# Relationship between power angle and real and apparent in ECO dataset

I am trying to parse the ECO dataset, which includes 1-second electric data collected from residential houses. Link to dataset: http://vs.inf.ethz.ch/res/show.html?what=eco-data

But the relationship between the power angle and the real and reactive power do not always make sense to me. Here is an example of 3 rows, each representing a second:

                               57168     57169     57170
--------------------------  --------  --------  --------
powerallphases               19.506    19.724    42.936
powerl1                      19.506    19.724    42.936
powerl2                       0         0         0
powerl3                       0         0         0
currentneutral                0.1127    0.1125    0.3519
currentl1                     0.2039    0.2046    0.4279
currentl2                     0.1061    0.1072    0.1084
currentl3                     0.0645    0.0645    0.0645
voltagel1                   239.6     239.48    239.48
voltagel2                   239       239       239
voltagel3                   240       240       240
phaseanglevoltagel2l1       240       240       240
phaseanglevoltagel3l1       120       120       120
phaseanglecurrentvoltagel1  300       300       326
phaseanglecurrentvoltagel2  270       270       270
phaseanglecurrentvoltagel3  270       270       270


I am interested only in phase 1, so let's look only at rows that are related to it:

                               57168     57169     57170
--------------------------  --------  --------  --------
powerl1                      19.506    19.724    42.936
currentl1                     0.2039    0.2046    0.4279
voltagel1                   239.6     239.48    239.48
phaseanglecurrentvoltagel1  300       300       326



Here is the meaning of the fields:

* powerl1: Real power phase 1
* currentl1: Current phase 1
* voltagel1: Voltage phase 1
* phaseanglecurrentvoltagel1: Phase shift between current/voltage on phase 1


Apparent power is current * voltage.
However, I would expect that apparent power * cos(power angle) = real power But if I add it to the table I get:

                               57168     57169     57170
--------------------------  --------  --------  --------
powerl1                      19.506    19.724    42.936
currentl1                     0.2039    0.2046    0.4279
voltagel1                   239.6     239.48    239.48
phaseanglecurrentvoltagel1  300       300       326

apparentPower               48.8544   48.9976  102.473
cos(θ) * apparentPower      24.42     24.4988  84.953


In the first two rows, apparent power * cos(power angle) is close enough to the real power to be explained by a measurement error. But in the last row, it is completely out of scale. And it's not a single measurement, all the following rows keep being in error:

                               57170     57171     57172     57173
--------------------------  --------  --------  --------  --------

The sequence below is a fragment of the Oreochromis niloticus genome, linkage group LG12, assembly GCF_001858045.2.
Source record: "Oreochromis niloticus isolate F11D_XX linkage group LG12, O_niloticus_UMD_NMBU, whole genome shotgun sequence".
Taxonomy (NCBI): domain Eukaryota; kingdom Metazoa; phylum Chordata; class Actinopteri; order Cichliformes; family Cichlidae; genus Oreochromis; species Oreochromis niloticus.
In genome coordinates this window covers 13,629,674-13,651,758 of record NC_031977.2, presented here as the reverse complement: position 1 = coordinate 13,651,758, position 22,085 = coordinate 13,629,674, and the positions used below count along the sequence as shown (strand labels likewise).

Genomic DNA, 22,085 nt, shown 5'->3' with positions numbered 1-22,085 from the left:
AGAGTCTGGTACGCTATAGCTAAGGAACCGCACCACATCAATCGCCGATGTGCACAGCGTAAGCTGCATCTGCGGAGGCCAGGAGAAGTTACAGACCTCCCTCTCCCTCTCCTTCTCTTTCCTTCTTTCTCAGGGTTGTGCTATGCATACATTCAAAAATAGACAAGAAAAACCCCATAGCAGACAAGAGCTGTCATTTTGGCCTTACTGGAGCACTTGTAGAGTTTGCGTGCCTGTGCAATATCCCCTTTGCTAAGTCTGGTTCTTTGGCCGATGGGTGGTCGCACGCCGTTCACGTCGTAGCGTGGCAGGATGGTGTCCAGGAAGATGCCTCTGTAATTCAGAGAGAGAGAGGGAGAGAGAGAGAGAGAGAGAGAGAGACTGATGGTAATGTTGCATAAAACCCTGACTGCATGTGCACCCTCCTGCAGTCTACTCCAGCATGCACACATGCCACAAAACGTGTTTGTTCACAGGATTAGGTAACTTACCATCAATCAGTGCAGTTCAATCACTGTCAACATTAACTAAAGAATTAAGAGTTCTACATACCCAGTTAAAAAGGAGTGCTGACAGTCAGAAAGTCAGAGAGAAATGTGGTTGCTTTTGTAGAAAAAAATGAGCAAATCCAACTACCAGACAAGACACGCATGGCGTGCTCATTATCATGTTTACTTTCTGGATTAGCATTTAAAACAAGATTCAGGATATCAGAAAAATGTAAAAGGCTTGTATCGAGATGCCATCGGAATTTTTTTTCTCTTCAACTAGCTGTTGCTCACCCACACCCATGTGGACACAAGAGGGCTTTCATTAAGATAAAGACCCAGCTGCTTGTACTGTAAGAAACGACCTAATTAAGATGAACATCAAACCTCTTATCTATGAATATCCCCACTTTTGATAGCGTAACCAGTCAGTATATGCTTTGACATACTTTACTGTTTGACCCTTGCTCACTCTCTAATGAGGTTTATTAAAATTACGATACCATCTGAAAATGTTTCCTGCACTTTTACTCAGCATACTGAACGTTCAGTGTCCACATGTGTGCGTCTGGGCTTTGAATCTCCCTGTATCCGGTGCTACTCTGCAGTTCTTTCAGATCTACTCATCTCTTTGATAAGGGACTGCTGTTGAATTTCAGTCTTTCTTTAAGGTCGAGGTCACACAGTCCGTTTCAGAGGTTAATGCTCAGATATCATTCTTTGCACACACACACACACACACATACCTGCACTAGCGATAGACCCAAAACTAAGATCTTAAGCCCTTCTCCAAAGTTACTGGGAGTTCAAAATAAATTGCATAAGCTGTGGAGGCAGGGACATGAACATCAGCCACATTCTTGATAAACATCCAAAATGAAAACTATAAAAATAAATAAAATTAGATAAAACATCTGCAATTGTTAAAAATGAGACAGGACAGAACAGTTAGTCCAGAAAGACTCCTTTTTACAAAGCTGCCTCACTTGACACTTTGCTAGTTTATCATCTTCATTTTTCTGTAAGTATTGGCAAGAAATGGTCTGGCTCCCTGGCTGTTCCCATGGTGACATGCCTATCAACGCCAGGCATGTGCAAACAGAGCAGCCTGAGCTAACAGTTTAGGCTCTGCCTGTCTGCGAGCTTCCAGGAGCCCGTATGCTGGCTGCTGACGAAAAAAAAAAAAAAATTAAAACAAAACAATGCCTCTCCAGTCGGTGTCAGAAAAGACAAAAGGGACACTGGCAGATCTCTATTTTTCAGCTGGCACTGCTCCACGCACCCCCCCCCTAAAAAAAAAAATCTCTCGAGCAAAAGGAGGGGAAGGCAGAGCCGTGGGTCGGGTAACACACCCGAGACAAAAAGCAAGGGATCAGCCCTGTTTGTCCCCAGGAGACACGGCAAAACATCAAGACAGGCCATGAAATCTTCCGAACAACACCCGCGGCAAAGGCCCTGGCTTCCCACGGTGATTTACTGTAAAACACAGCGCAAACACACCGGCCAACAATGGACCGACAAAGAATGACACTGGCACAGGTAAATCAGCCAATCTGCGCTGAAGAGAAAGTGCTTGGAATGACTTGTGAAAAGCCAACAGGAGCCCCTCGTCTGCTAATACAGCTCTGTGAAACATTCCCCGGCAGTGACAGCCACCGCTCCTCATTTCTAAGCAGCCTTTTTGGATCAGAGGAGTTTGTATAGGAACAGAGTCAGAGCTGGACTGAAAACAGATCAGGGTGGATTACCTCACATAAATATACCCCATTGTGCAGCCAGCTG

powerl1                      42.936    30.469    36.452    42.268
currentl1                     0.4279    0.2309    0.2607    0.2856
voltagel1                   239.48    239.48    239.48    239.48
phaseanglecurrentvoltagel1  326       318       323       328
apparentPower               102.473    55.2959   62.4324   68.3955
cos(θ) * apparentPower      84.953     41.092   49.860     58.002


Am I missing anything in my calculation? Thanks in advance!

• Questions on the use of electronic devices are off-topic as this site is intended specifically for questions on electronics design. This is a site rule but your device is also not supported by any data sheet so how can anyone trust it. Mar 30, 2020 at 7:36
• Hi, my question is mostly about the mathematical relation between power angle, apparent power and real power, I believe the kind of device is irrelevant Mar 30, 2020 at 8:14

In the case with distorted currents and voltages: $$V_{rms}^2I_{rms}^2 = S^2 = D^2 +\sum_h P_h^2+\sum_h Q_h^2$$.

Most likely the phase angle reported between $$\V_h\$$ and $$\I_h\$$ is that of the fundamental ($$\h=1\$$) component. There is also the active- and reactive- power for each harmonic $$\h\$$ for all $$\h>1\$$, as well as a pure distortion component $$\D\$$ that you have to cater for with distorted waves.

In this application it will be best to approximate and use:

$$V_{rms}^2I_{rms}^2 = S^2 = D_{thd}^2 +P_1^2+Q_1^2$$ where only the fundamental powers are used and all the harmonic and other distortion are lumped into $$\D_{thd}\$$.

For a simpler view of the analysis have a look at this slideshow explaining AC power and energy from first principles.

In concrete terms reactive power does not exist. Only active- and apparent- powers exist. Maybe the best way to explain reactive power, $$\Q\$$ is:

$$Q= \sqrt{V_{rms}^2I_{rms}^2-P^2}$$

This means that $$\Q\$$ is a imaginary value to express the difference between the apparent power and the active power in an alternating current circuit if the values are not distorted.

If the currents or voltages are distorted you will have an active- and reactive- power for each harmonic component. Further to that, there will also be distortion that only show up in the current or voltage RMS as described above.

Hi, my question is mostly about the mathematical relation between power angle, apparent power and real power, I believe the kind of device is irrelevant

Real devices and loads can take highly non-sinusoidal currents and hence phase angle measurements are irrelevant. The power triangle of apparent, real and reactive powers as shown below is irrelevant when the load is non-linear.

The power triangle above assumes that loads are linear. A typical appliance current might look like this: - How would you measure or determine a meaningful phase angle from the current waveform above?